However, by 1802 Thomas was mustered as on the victualing list at Norfolk Island [Ref CA513].
His memorial to the Governor perhaps explains the situation.
I beg of you to do me the Honour to State to His Excellency the case of one Thomas Crump at the Coal River.
This man is very ingenious and has been in this Colony at work for the Government eighteen years he is an honest industrious and hard working man, a good blacksmith, a carpenter and excellent boat builder, and was for many years armourer to the New South Wales Corps, but when Governor Hunter left the Country he made an attempt to escape in the Governors vessel without his leave and was sent back from the cape, and for that offence sent to the Coal River, and been there near six years as I believe.
When the revolution happened in this Colony, with Mr Throsby’s permission I went to reside at this man’s house, and having resided there near fourteen months, I can certify him an honest fair dealing man, not at all like the general characters sent to that place.
The reasons that I explained to Commodore Bligh I requested him to procure for this man a pardon which he promised he would and put down his name as recommended by me for a free pardon and said he would sent it out from England, but on hearing the Commodore was applying to His Excellency for Pardons for some men, I requested he would on my request ask that favour of His Excellency here, and he did me the honour to shew me a list he sent to His Excellency in which this man’s name was inserted for a free pardon; he is also one of those that Colonel Paterson granted a pardon to in consequence of his having done some extra work for Government during that time, and that pardon being set aside he now remains at the Coal River.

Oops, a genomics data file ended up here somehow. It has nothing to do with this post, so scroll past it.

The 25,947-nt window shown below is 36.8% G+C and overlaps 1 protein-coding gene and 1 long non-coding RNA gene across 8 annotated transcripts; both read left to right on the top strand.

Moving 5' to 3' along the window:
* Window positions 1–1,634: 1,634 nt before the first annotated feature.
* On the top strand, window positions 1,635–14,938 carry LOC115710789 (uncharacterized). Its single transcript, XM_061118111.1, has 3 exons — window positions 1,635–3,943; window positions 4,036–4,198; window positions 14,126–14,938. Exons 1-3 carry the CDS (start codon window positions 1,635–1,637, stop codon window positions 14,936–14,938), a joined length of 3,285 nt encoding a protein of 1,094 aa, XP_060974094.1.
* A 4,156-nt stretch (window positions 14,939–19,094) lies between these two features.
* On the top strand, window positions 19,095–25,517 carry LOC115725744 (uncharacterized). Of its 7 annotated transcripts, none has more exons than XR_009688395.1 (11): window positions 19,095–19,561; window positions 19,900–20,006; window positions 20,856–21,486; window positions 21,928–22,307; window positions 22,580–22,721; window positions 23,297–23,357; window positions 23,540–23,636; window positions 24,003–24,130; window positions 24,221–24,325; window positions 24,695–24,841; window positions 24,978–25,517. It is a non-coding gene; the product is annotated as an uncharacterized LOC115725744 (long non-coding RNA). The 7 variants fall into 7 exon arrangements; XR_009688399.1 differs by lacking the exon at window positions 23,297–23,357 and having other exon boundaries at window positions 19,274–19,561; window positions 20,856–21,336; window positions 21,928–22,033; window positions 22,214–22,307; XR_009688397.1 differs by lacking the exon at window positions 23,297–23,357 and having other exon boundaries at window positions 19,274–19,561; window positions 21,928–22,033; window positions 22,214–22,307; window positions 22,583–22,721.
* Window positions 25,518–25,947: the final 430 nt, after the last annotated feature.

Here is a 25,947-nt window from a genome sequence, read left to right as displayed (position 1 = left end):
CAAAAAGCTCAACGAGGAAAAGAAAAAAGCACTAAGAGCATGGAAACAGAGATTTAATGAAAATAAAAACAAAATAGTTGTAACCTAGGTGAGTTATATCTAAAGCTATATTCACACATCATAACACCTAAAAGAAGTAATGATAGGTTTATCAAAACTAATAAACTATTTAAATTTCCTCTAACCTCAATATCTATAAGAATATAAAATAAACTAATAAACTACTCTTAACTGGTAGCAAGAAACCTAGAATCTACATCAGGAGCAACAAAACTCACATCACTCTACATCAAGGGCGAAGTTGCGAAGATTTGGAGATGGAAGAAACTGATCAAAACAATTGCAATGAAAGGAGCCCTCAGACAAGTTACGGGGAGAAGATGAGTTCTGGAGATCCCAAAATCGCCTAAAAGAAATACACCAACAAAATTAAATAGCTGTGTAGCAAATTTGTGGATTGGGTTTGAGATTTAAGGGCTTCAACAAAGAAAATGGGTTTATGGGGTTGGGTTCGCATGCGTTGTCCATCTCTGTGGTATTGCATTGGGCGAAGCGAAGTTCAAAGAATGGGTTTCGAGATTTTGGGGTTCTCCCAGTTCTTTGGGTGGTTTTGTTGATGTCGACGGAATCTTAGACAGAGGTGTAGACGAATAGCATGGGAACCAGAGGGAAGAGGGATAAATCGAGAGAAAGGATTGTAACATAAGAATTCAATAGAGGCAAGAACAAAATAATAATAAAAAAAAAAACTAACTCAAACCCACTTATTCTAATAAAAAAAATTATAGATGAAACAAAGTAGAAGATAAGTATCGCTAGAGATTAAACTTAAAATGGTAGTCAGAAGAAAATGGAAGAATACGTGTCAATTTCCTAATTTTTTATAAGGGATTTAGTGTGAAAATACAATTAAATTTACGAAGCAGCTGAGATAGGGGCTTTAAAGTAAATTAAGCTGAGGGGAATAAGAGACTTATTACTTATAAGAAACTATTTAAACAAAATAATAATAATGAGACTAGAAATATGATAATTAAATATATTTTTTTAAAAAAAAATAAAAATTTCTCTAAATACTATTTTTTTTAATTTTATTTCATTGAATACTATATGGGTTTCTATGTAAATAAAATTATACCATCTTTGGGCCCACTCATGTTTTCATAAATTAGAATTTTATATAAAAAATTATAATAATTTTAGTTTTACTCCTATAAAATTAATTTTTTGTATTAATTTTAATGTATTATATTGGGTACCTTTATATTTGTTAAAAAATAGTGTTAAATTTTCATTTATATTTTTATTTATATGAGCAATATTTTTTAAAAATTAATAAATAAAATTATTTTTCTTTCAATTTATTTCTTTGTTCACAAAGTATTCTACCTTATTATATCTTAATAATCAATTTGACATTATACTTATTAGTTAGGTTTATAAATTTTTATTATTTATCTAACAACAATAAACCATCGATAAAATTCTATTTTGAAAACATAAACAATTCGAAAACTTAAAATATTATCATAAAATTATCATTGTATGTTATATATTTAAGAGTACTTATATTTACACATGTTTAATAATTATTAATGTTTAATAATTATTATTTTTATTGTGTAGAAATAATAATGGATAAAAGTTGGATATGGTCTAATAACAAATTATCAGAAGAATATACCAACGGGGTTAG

My humble request to His Excellency is that he will be so good as let this man come to Sydney and if he would so far condescend as to let him off the store, I will be security for his good conduct, and it will be a deed of Justice and Charity to a man whose heart is nearly broken.
The Most Humble Petition of Thomas Crump
Most Humbly Sheweth
that your petitioner has laboured under the heavy sentence of transportation for nearly 18 years during which period has been in the continued employ of Government.
Petitioner most—- begs leave to acquaint your Excellency of his having a wife and 2 children now living at Sydney which for upwards of these 8 years last past has not had the happiness of enjoying.